In a letter Nov. 3, Clement Salvadori made a case for single-payer health care in the U.S. He also stated he doesn’t want providers cutting costs for his own heart transplant. So just for sport, I looked up some basic Canadian heart transplant statistics, as they have a single-payer system and they are our neighbors.
In 2008, there were 167 transplants performed in Canada. In the United States, there is an average of about 2,000 annually. Quick math factoring in our population differences concludes that there are more than twice as many of these procedures performed here annually per capita.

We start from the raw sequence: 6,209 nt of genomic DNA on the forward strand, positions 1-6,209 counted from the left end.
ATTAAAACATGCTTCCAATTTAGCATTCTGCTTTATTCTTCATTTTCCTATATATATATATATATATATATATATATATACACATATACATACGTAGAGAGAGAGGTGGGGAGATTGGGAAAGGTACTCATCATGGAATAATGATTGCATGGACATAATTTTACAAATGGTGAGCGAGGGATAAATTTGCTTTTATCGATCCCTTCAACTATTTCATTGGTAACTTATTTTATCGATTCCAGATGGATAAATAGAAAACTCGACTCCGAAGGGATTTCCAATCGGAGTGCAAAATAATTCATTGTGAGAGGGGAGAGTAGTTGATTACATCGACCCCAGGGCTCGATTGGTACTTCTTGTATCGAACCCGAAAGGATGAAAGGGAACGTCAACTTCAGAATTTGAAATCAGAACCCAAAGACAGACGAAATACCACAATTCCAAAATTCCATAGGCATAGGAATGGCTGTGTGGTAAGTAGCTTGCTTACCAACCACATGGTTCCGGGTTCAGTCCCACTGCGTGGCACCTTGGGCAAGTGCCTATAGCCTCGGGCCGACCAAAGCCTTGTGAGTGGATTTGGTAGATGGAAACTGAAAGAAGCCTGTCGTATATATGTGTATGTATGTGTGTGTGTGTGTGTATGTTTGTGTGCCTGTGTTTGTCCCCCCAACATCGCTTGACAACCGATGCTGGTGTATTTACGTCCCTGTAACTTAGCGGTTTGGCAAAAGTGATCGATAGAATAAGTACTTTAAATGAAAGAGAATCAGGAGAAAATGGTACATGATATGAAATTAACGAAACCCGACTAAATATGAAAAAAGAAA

Why? Not sure, but I suspect that there is an element of “rationing” going on. Is this going to happen under Obamacare in some form eventually? I suspect so.
Back to Clement’s other point, cutting costs. If health care was truly competitive and a patient could shop for the best value and outcome, the results would be maximized. Providers could publish prices and statistical results. Competition would raise everyone’s game, or they would perish. The winners would be the providers that kept their patients alive. Death would not be good for business.
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